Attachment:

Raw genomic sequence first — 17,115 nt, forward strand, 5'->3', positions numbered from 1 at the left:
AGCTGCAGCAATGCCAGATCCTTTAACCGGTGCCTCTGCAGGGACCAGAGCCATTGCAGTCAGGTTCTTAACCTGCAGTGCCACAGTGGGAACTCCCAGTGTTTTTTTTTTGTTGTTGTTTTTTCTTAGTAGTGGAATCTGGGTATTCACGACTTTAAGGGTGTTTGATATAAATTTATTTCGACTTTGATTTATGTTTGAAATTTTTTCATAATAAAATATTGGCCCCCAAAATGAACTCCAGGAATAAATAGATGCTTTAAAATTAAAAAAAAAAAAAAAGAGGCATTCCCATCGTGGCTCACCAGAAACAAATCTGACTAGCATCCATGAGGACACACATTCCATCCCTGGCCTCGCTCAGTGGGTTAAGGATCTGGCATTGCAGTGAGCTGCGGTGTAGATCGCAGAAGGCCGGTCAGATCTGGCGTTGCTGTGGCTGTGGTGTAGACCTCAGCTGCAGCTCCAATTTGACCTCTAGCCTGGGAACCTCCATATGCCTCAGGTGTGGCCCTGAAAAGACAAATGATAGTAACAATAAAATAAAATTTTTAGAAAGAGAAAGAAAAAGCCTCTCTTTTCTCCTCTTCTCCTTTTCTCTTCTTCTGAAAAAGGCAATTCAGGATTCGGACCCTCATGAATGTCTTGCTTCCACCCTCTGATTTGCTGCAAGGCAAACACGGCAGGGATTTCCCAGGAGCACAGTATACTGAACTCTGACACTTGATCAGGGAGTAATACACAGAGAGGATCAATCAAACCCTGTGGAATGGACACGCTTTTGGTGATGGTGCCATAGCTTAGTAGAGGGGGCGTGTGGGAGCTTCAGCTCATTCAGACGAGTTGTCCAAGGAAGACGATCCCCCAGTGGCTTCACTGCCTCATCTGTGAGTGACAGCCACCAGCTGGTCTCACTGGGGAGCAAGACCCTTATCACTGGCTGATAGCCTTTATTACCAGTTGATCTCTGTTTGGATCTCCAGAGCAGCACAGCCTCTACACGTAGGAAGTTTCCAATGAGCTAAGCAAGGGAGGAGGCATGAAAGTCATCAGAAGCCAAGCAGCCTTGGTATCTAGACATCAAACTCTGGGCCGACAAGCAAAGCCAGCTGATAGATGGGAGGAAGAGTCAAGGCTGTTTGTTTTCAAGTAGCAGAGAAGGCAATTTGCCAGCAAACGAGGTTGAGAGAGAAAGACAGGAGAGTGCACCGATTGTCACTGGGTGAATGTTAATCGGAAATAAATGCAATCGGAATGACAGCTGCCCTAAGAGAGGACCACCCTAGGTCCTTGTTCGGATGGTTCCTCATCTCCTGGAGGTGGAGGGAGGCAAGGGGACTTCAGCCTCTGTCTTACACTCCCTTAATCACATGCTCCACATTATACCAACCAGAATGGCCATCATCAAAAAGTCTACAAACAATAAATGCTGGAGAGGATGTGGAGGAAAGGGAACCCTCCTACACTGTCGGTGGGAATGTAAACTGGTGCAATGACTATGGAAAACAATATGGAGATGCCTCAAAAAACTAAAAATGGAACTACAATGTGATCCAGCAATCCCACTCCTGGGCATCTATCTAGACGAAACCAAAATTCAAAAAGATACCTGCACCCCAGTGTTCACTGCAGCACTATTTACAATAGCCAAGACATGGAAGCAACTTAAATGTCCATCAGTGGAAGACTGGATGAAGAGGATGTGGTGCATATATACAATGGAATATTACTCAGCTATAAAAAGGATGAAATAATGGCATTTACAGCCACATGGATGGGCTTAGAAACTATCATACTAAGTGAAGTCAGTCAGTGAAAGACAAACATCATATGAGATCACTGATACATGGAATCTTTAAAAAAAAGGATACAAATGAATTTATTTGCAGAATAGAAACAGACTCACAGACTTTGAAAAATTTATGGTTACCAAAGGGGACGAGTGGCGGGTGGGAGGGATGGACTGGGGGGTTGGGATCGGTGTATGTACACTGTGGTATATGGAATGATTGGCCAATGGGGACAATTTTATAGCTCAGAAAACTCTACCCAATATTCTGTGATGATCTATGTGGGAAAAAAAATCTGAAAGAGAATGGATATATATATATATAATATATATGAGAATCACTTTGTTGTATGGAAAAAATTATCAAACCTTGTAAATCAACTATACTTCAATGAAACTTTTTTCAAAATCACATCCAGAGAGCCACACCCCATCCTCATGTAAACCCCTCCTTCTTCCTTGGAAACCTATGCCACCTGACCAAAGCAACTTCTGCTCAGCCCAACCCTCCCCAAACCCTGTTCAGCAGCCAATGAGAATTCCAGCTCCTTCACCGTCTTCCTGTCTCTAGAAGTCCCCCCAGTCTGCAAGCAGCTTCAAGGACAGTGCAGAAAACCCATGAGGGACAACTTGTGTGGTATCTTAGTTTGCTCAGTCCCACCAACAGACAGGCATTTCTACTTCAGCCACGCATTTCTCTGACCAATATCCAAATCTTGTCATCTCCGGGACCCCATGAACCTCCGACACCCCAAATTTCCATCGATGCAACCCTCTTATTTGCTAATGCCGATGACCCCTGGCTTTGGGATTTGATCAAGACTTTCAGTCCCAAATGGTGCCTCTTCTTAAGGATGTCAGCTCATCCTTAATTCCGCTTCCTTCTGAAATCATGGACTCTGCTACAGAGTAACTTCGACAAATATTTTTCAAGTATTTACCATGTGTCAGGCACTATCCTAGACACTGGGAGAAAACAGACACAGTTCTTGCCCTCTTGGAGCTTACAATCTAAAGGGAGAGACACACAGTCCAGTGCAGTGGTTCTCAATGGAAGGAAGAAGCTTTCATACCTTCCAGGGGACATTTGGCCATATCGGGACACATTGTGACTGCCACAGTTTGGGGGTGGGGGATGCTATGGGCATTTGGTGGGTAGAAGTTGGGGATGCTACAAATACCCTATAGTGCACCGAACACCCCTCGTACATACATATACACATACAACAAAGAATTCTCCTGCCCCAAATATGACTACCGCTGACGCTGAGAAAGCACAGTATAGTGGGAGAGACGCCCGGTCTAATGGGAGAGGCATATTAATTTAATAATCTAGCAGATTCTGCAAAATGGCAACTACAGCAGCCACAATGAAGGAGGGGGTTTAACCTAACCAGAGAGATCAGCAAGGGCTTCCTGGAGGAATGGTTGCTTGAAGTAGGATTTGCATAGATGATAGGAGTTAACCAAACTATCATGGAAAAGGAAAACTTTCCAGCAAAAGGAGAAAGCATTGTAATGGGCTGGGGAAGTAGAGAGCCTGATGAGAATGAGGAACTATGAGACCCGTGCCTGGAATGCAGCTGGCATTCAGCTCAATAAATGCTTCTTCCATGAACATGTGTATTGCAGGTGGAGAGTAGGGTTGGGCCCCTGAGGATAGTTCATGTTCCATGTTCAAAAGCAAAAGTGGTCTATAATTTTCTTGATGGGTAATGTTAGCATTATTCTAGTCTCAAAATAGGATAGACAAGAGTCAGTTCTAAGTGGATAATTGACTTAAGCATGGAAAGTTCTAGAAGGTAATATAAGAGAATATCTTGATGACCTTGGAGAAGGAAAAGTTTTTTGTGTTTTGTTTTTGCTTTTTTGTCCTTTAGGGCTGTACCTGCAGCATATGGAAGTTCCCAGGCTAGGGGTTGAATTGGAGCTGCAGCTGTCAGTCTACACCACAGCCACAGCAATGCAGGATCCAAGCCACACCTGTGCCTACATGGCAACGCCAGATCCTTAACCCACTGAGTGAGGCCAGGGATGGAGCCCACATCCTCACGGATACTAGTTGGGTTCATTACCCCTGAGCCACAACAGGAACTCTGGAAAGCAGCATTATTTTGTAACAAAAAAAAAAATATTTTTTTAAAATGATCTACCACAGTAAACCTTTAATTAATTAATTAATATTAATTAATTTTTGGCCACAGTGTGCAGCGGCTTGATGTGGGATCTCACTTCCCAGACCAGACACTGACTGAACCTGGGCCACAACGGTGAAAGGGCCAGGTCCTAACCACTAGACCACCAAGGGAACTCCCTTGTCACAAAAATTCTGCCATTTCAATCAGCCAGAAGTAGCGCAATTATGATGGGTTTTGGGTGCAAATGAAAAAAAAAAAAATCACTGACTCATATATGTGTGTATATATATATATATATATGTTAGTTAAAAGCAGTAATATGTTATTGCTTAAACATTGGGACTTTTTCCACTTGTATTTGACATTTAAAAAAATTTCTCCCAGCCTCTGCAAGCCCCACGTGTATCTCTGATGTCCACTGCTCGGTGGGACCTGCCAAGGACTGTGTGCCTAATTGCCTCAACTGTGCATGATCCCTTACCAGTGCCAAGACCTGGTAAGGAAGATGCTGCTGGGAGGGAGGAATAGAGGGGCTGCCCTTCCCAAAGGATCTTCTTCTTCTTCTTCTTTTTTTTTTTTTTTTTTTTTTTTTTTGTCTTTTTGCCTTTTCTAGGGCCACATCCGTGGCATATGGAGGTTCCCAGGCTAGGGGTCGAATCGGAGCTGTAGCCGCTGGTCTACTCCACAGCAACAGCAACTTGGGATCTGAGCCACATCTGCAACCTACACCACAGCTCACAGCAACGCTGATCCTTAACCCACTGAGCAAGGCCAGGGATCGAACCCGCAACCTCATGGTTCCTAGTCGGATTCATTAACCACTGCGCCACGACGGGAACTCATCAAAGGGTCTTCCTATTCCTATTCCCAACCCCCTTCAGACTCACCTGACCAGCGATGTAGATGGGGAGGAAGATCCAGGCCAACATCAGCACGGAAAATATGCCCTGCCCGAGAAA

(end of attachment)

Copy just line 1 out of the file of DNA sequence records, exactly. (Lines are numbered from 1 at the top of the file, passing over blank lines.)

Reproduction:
Raw genomic sequence first — 17,115 nt, forward strand, 5'->3', positions numbered from 1 at the left: